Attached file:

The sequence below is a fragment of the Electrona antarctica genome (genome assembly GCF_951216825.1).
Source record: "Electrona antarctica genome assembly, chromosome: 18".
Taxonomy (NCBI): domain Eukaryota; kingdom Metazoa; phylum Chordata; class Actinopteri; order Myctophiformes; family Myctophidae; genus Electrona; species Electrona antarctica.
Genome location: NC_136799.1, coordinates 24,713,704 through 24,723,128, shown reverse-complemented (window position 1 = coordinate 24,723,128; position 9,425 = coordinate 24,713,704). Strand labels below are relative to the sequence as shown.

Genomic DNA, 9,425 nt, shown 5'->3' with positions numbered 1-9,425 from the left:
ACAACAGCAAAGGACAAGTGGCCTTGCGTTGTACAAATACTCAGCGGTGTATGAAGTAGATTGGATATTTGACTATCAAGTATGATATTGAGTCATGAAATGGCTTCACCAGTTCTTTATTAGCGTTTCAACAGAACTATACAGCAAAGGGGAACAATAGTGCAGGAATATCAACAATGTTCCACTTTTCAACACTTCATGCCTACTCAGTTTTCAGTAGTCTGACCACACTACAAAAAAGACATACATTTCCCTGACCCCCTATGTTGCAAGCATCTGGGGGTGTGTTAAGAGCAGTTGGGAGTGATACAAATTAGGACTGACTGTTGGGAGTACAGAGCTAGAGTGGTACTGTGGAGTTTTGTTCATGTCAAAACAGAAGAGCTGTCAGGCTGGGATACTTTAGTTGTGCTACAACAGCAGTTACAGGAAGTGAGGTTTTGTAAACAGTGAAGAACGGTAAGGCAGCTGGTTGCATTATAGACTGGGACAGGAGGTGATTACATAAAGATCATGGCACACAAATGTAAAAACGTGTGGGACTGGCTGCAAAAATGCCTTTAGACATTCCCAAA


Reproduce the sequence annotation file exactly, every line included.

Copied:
The sequence below is a fragment of the Electrona antarctica genome (genome assembly GCF_951216825.1).
Source record: "Electrona antarctica genome assembly, chromosome: 18".
Taxonomy (NCBI): domain Eukaryota; kingdom Metazoa; phylum Chordata; class Actinopteri; order Myctophiformes; family Myctophidae; genus Electrona; species Electrona antarctica.
Genome location: NC_136799.1, coordinates 24,713,704 through 24,723,128, shown reverse-complemented (window position 1 = coordinate 24,723,128; position 9,425 = coordinate 24,713,704). Strand labels below are relative to the sequence as shown.

Genomic DNA, 9,425 nt, shown 5'->3' with positions numbered 1-9,425 from the left:
ACAACAGCAAAGGACAAGTGGCCTTGCGTTGTACAAATACTCAGCGGTGTATGAAGTAGATTGGATATTTGACTATCAAGTATGATATTGAGTCATGAAATGGCTTCACCAGTTCTTTATTAGCGTTTCAACAGAACTATACAGCAAAGGGGAACAATAGTGCAGGAATATCAACAATGTTCCACTTTTCAACACTTCATGCCTACTCAGTTTTCAGTAGTCTGACCACACTACAAAAAAGACATACATTTCCCTGACCCCCTATGTTGCAAGCATCTGGGGGTGTGTTAAGAGCAGTTGGGAGTGATACAAATTAGGACTGACTGTTGGGAGTACAGAGCTAGAGTGGTACTGTGGAGTTTTGTTCATGTCAAAACAGAAGAGCTGTCAGGCTGGGATACTTTAGTTGTGCTACAACAGCAGTTACAGGAAGTGAGGTTTTGTAAACAGTGAAGAACGGTAAGGCAGCTGGTTGCATTATAGACTGGGACAGGAGGTGATTACATAAAGATCATGGCACACAAATGTAAAAACGTGTGGGACTGGCTGCAAAAATGCCTTTAGACATTCCCAAA